At age 38, Bacon became Director of the Philadelphia City Planning Commission. He was fortunate that soon after he took the job, the Federal government provided redevelopment funds. Further, the political reform movement elected Mayors Joseph Clark and Richard Dilworth who moved the city government form passive machine politics to more active city reforms. Bacon served as Planning Commission Director form 1949 to 1970. He then worked for a private developer where he noted “The true planners of the city today are in private enterprise.”

During Bacon’s tenure as Planning Director, Robert Moses in New York and Edward Logue in Boston were known for their redevelopment efforts. Moses and Logue were in positions directing the projects. Bacon was a planner and not in charge of creating any public projects. The Philadelphia City Planning Commission is mostly an advisory body. William Rafsky oversaw many Philadelphia development projects. Rafsky had the power yet Bacon gained more public attention.

Few of Bacon’s ideas were original ideas. Most were projects suggested decades prior. Bacon took the ideas he supported, redid them, and campaigned for them. It is noted many decision makers are reluctant at first to support new ideas. Ideas required promotion to gain acceptance. Bacon promoted his favored proposals. Many of Bacon’s efforts led to their being implemented.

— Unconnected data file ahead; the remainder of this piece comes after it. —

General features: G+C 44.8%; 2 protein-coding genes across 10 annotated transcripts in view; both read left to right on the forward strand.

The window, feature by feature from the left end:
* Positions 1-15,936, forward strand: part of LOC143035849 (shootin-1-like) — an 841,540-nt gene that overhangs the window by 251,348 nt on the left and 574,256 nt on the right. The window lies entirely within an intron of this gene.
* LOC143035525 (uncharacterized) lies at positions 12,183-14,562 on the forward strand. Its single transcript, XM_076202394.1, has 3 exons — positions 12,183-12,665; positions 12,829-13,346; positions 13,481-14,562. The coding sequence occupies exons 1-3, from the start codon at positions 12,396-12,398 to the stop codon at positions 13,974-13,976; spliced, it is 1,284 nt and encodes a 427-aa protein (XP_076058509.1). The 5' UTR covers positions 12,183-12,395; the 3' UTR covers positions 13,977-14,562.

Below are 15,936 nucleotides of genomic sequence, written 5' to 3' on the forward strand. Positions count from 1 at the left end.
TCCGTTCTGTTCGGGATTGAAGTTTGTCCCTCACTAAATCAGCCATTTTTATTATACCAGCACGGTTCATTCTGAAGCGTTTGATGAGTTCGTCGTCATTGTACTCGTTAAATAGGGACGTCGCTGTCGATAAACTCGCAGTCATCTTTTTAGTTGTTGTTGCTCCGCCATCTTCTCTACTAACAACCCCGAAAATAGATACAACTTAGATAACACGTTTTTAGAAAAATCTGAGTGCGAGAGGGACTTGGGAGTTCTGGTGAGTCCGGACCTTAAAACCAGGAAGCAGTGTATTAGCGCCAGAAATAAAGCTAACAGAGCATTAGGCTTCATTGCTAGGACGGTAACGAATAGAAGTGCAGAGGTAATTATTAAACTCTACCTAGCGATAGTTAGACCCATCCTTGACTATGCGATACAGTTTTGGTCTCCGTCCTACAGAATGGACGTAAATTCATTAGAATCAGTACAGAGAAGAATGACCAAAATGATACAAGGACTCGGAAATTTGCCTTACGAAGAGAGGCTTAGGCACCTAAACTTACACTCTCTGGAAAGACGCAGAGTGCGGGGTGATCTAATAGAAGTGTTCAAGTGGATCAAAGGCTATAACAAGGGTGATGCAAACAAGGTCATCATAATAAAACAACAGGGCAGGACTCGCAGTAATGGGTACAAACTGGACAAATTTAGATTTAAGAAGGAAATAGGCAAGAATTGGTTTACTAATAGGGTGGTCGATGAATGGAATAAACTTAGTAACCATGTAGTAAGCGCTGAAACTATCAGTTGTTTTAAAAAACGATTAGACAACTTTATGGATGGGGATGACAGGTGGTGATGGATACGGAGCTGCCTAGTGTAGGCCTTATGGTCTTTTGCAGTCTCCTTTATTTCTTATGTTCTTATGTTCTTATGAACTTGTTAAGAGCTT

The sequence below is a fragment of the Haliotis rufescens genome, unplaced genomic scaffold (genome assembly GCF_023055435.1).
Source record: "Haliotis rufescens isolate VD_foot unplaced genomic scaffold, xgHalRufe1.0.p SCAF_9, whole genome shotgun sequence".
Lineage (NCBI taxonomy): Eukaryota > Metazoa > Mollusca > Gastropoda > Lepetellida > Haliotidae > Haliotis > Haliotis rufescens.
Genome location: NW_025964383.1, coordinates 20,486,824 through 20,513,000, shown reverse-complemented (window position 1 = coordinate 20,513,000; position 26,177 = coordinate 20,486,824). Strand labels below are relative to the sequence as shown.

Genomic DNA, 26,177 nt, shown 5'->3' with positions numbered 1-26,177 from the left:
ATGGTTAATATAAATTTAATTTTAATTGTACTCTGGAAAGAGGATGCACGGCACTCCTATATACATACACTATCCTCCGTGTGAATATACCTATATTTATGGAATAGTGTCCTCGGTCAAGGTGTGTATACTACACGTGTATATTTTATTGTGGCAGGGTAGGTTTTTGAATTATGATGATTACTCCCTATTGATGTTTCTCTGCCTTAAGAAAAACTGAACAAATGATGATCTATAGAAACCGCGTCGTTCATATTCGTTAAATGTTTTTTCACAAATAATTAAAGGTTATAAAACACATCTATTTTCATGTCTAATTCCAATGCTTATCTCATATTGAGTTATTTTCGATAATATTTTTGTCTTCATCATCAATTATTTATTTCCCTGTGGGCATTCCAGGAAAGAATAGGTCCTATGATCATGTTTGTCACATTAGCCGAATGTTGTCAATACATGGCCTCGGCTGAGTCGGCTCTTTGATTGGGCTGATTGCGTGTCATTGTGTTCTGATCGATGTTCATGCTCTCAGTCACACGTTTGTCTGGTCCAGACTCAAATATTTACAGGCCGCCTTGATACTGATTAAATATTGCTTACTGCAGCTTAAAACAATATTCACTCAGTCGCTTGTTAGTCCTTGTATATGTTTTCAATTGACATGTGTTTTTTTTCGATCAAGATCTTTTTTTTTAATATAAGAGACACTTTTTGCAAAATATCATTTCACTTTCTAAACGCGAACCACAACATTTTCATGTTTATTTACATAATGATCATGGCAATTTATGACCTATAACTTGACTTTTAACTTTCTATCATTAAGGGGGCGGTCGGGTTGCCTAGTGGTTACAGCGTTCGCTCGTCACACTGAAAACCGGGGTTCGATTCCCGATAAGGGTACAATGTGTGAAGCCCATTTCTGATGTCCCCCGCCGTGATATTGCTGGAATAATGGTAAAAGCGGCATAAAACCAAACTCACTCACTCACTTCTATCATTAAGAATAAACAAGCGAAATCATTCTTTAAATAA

Bacon would compromise so long as his original goals were met. This at times led to some contradictions as his goal of reducing vehicle traffic was not served by his support of expressways.

Bacon held to some previous ideals while resisting then emerging planning concepts of social planning and neighborhood consensus planning. He concentrated on physical planning while emerging planners sought to create antipoverty programs. Bacon defended government actions while Jane Jacobs, Paul Davidoff, and Herbert Gans urged neighborhoods to resist government actions.

Bacon studied architecture at Cornell. His thesis included creating a plaza beside the Benjamin Franklin Parkway, an idea he carried forth later in life. He also proposed removing the Pennsylvania Railroad’s viaduct. He worked for an architect in China and then in Wallingord, Pa. Bacon received a full scholarship to attend the Cranbrook Academy of Arts. It was taught by Ellel Saarinen at Cranbook that architecture can assist in solving social problems. Bacon agreed that “the architect has social responsibility.”

Bacon worked on a traffic study in Flint, Michigan He asked the public for information on how they drove about the city. He was criticized as this method was then unorthodox. He received responses from about given the card surveys. Bacon’s used this input to urge for investment in Flint’s downtown in order for the downtown for survive. Bacon would have similar ideas while support Philadelphia’s downtown investments. His conclusion that a proposed bridge should be built at a location different from where a City Commissioner wanted it. Bacon learned a lesson in politics as city leaders then dissolved Bacon’s planning group.